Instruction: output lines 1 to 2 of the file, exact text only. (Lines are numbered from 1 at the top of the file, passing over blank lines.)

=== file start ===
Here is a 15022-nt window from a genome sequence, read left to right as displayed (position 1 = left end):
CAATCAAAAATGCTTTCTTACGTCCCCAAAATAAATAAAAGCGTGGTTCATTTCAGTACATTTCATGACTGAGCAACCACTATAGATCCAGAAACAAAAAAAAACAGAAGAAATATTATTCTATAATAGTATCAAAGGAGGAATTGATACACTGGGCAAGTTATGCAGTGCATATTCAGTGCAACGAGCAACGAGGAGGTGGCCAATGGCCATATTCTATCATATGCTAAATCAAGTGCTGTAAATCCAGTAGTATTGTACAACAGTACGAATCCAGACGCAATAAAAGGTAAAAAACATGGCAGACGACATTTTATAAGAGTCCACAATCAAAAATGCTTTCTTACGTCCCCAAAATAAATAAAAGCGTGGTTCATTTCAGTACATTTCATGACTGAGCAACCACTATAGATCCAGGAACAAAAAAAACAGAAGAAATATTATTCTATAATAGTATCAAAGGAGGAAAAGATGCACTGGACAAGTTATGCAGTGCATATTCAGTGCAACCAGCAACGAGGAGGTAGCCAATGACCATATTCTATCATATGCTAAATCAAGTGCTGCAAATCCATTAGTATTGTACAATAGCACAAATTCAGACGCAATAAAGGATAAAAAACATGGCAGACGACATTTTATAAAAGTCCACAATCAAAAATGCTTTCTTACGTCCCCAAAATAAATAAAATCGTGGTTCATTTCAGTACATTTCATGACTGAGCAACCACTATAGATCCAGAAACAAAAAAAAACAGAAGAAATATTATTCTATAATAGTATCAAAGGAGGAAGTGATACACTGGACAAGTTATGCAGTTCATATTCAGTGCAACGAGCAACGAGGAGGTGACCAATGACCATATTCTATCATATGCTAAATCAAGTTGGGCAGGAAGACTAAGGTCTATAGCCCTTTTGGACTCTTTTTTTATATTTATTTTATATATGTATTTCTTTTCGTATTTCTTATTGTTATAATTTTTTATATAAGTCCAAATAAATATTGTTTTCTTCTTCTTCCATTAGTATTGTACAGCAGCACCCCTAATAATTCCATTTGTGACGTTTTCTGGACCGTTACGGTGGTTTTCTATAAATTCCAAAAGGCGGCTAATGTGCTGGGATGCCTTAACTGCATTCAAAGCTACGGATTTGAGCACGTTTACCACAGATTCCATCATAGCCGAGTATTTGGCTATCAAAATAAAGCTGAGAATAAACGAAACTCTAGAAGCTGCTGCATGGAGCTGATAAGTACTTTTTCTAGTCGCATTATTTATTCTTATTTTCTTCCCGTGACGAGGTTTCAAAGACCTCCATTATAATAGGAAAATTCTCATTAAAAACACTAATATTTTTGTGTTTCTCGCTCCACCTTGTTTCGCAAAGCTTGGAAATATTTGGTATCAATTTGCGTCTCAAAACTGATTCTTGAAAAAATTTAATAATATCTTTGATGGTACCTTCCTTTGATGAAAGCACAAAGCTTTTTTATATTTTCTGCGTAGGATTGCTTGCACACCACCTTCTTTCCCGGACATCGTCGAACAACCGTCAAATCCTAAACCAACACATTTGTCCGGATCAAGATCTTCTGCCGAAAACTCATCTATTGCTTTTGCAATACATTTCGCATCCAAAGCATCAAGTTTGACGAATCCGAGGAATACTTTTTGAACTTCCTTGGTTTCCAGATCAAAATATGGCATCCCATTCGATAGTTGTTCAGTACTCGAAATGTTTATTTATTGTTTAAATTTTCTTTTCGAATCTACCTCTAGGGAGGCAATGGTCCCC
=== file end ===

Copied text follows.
Here is a 15022-nt window from a genome sequence, read left to right as displayed (position 1 = left end):
CAATCAAAAATGCTTTCTTACGTCCCCAAAATAAATAAAAGCGTGGTTCATTTCAGTACATTTCATGACTGAGCAACCACTATAGATCCAGAAACAAAAAAAAACAGAAGAAATATTATTCTATAATAGTATCAAAGGAGGAATTGATACACTGGGCAAGTTATGCAGTGCATATTCAGTGCAACGAGCAACGAGGAGGTGGCCAATGGCCATATTCTATCATATGCTAAATCAAGTGCTGTAAATCCAGTAGTATTGTACAACAGTACGAATCCAGACGCAATAAAAGGTAAAAAACATGGCAGACGACATTTTATAAGAGTCCACAATCAAAAATGCTTTCTTACGTCCCCAAAATAAATAAAAGCGTGGTTCATTTCAGTACATTTCATGACTGAGCAACCACTATAGATCCAGGAACAAAAAAAACAGAAGAAATATTATTCTATAATAGTATCAAAGGAGGAAAAGATGCACTGGACAAGTTATGCAGTGCATATTCAGTGCAACCAGCAACGAGGAGGTAGCCAATGACCATATTCTATCATATGCTAAATCAAGTGCTGCAAATCCATTAGTATTGTACAATAGCACAAATTCAGACGCAATAAAGGATAAAAAACATGGCAGACGACATTTTATAAAAGTCCACAATCAAAAATGCTTTCTTACGTCCCCAAAATAAATAAAATCGTGGTTCATTTCAGTACATTTCATGACTGAGCAACCACTATAGATCCAGAAACAAAAAAAAACAGAAGAAATATTATTCTATAATAGTATCAAAGGAGGAAGTGATACACTGGACAAGTTATGCAGTTCATATTCAGTGCAACGAGCAACGAGGAGGTGACCAATGACCATATTCTATCATATGCTAAATCAAGTTGGGCAGGAAGACTAAGGTCTATAGCCCTTTTGGACTCTTTTTTTATATTTATTTTATATATGTATTTCTTTTCGTATTTCTTATTGTTATAATTTTTTATATAAGTCCAAATAAATATTGTTTTCTTCTTCTTCCATTAGTATTGTACAGCAGCACCCCTAATAATTCCATTTGTGACGTTTTCTGGACCGTTACGGTGGTTTTCTATAAATTCCAAAAGGCGGCTAATGTGCTGGGATGCCTTAACTGCATTCAAAGCTACGGATTTGAGCACGTTTACCACAGATTCCATCATAGCCGAGTATTTGGCTATCAAAATAAAGCTGAGAATAAACGAAACTCTAGAAGCTGCTGCATGGAGCTGATAAGTACTTTTTCTAGTCGCATTATTTATTCTTATTTTCTTCCCGTGACGAGGTTTCAAAGACCTCCATTATAATAGGAAAATTCTCATTAAAAACACTAATATTTTTGTGTTTCTCGCTCCACCTTGTTTCGCAAAGCTTGGAAATATTTGGTATCAATTTGCGTCTCAAAACTGATTCTTGAAAAAATTTAATAATATCTTTGATGGTACCTTCCTTTGATGAAAGCACAAAGCTTTTTTATATTTTCTGCGTAGGATTGCTTGCACACCACCTTCTTTCCCGGACATCGTCGAACAACCGTCAAATCCTAAACCAACACATTTGTCCGGATCAAGATCTTCTGCCGAAAACTCATCTATTGCTTTTGCAATACATTTCGCATCCAAAGCATCAAGTTTGACGAATCCGAGGAATACTTTTTGAACTTCCTTGGTTTCCAGATCAAAATATGGCATCCCATTCGATAGTTGTTCAGTACTCGAAATGTTTATTTATTGTTTAAATTTTCTTTTCGAATCTACCTCTAGGGAGGCAATGGTCCCC